DEAR TIM: I'm getting ready to build a large room addition that needs a beam to support the floor joists. I've been told that a wood beam will work, but I've always seen steel I-beams in other houses. Is it possible for wood to do the job? What are some of the pros and cons of wood I-beams and of steel? If you were building, would you use wood or steel? I don't want to make a mistake on such a critical structural element. --Peter L., White Plains, N.Y.

DEAR PETER: Oh, gosh, there's no easy answer for you. Both wood and steel can make fabulous load carrying beams. I've used both materials for decades in all sorts of situations. In fact, you may not realize this, but you can mix the two making a hybrid beam of wood and steel.

First, let me tell you that I am not a structural engineer, although I have worked with many and installed the beams they've designed. The good news is that both wood and steel can be used to carry tremendous concentrated loads.

In the last house I built, I had two wood beams in one wall that supported tons and tons of weight. In the basement of the same house, I had large steel I-beams that spanned nearly 16 feet, supporting enormous loads as well. The use of steel allowed me to create wide-open spaces with minimal support columns.

That is one advantage of steel over wood when you're working with materials that are roughly the same size. Pound for pound, steel is so much stronger than wood.

What's fascinating is to see the evolution of engineered wood beams over the past 40 years. Laminated beams, mircrolams and so forth are very common now, but I clearly remember when they were brand new. It's not uncommon to find laminated beams in ordinary homes in today's marketplace.

Go back in time and look at old barns and other buildings built using the post-and-beam method, and you'll see wood beams made from one solid piece of timber. Perhaps the strongest wood beams made this way are Douglas fir. There may be a stronger wood, but I'm not aware of it.

Today, lumber mills make beams like they make plywood. They use layers of solid wood that are glued together to make incredibly strong structural engineered timbers.

Keep in mind there are few cons to either of the materials. I say this because you can usually have an engineer come up with a wood beam that can replace a steel one. It's all a matter of cost and the finished dimensions of the material.

If you want to think of worst-case scenarios, think about the things that attack and weaken the beams. Water can rust steel and rot wood. You can paint the steel beams with a metal primer and finish coat of paint to build water resistance. You can also have steel beams galvanized. Wood beams can be treated with borate chemicals to minimize wood rot and prevent infestation by wood-destroying insects that can't harm steel.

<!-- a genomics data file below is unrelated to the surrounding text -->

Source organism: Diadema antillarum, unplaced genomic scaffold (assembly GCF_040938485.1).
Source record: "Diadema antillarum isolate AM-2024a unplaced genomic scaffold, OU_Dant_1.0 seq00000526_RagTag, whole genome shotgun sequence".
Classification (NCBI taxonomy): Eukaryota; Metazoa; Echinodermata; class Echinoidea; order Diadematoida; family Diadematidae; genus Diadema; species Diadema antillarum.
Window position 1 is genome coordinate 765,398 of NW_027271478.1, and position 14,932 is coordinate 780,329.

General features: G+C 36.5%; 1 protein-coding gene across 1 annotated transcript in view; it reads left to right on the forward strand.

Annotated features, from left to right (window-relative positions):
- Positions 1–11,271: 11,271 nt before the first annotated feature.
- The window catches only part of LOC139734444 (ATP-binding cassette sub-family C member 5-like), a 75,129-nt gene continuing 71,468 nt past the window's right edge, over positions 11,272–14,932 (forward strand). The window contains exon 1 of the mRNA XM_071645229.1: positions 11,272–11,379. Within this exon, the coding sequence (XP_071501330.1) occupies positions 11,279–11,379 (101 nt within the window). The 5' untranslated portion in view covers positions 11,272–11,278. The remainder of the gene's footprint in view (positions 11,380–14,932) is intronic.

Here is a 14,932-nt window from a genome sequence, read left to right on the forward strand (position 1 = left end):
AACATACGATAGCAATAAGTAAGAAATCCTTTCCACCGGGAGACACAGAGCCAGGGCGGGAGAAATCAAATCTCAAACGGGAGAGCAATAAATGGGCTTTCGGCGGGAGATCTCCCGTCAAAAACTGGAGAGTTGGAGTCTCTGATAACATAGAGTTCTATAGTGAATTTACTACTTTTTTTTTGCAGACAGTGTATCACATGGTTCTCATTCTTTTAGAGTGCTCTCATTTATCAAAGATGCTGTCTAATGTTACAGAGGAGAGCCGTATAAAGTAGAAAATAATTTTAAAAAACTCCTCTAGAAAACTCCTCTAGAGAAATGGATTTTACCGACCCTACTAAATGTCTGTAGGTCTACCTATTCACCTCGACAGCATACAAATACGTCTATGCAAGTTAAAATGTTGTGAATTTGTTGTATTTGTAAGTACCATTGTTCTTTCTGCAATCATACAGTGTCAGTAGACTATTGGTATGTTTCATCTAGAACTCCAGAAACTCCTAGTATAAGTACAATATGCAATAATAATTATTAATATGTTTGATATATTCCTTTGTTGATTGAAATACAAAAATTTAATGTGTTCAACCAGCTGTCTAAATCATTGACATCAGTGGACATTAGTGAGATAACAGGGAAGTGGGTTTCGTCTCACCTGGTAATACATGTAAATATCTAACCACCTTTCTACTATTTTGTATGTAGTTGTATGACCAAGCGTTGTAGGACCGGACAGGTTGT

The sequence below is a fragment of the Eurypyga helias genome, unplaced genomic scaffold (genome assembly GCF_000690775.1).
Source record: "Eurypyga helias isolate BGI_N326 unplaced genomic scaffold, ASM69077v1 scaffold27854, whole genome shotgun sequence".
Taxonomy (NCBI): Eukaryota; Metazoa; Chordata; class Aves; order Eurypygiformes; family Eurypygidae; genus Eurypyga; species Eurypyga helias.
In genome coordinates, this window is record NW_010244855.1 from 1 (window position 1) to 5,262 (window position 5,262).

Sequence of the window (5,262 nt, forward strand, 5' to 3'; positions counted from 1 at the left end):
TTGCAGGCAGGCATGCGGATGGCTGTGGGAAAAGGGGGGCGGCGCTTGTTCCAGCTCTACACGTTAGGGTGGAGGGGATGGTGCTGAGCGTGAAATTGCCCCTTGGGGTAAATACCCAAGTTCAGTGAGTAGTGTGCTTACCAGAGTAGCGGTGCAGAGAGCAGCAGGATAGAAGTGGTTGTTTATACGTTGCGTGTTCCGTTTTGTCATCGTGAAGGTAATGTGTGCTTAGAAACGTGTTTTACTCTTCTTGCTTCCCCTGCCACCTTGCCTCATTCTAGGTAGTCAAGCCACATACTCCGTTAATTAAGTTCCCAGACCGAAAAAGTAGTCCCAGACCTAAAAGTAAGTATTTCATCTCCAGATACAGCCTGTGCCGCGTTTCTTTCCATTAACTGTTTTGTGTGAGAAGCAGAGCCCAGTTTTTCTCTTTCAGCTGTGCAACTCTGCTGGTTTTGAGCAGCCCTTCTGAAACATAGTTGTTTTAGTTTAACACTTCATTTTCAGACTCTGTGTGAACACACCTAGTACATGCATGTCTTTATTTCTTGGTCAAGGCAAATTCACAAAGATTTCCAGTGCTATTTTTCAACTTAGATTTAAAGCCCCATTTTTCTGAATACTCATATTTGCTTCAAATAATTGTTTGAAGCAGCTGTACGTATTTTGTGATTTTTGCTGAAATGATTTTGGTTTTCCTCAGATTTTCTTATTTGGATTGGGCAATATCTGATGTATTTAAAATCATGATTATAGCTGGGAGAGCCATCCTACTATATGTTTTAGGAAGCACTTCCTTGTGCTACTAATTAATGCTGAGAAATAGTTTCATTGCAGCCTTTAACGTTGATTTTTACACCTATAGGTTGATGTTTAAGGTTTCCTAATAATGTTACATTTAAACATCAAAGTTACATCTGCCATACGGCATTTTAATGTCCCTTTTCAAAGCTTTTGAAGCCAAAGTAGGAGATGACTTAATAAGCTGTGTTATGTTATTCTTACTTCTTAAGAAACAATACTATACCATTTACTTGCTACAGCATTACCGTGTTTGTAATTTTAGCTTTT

If you want to fasten something to a steel beam, it's a challenge. You can easily nail into a wood beam or drill through it properly to install a bolt.

You can create a hybrid beam using a steel flitch plate that's sandwiched between two regular pieces of wood framing material. The flat steel plate usually has staggered holes punched in it and you bolt the wood and steel together to create a super-strong beam that might carry a load four or five times greater than what the wood could carry in the same space.

Fire is a danger to both materials. What fire does to wood is well known, but heat from a fire can also weaken a steel beam, turning it into soft taffy. You can wrap a wood beam with fire-resistant drywall to protect it, and commercial fire protectants can be sprayed on steel I-beams. You can also wrap a steel beam with the special drywall to buy time in a fire.

SIDEBAR

Homeowners or DIYers who are not familiar with working with beams often underestimate the weight of the beam and the importance of the support columns. Lifting a beam is often the work of two or three people, and the combined weight of the workers and the beam can collapse ordinary stepladders, resulting in serious injuries. The columns that support the beams must be rated to hold the weight and they must be connected properly to the beams.

What's more, you need solid bearing from the bottom of the column to the earth. This pathway can be two or more stories in a house, and more than 100 stories in a commercial building. At some point, the weight of the beams and the weight on the beam must be transferred to solid ground.

You can watch a wood beam video and read past columns about different structural issues at www.AsktheBulider.com. Just type "wood beam video" into the AsktheBuilder.com search engine.

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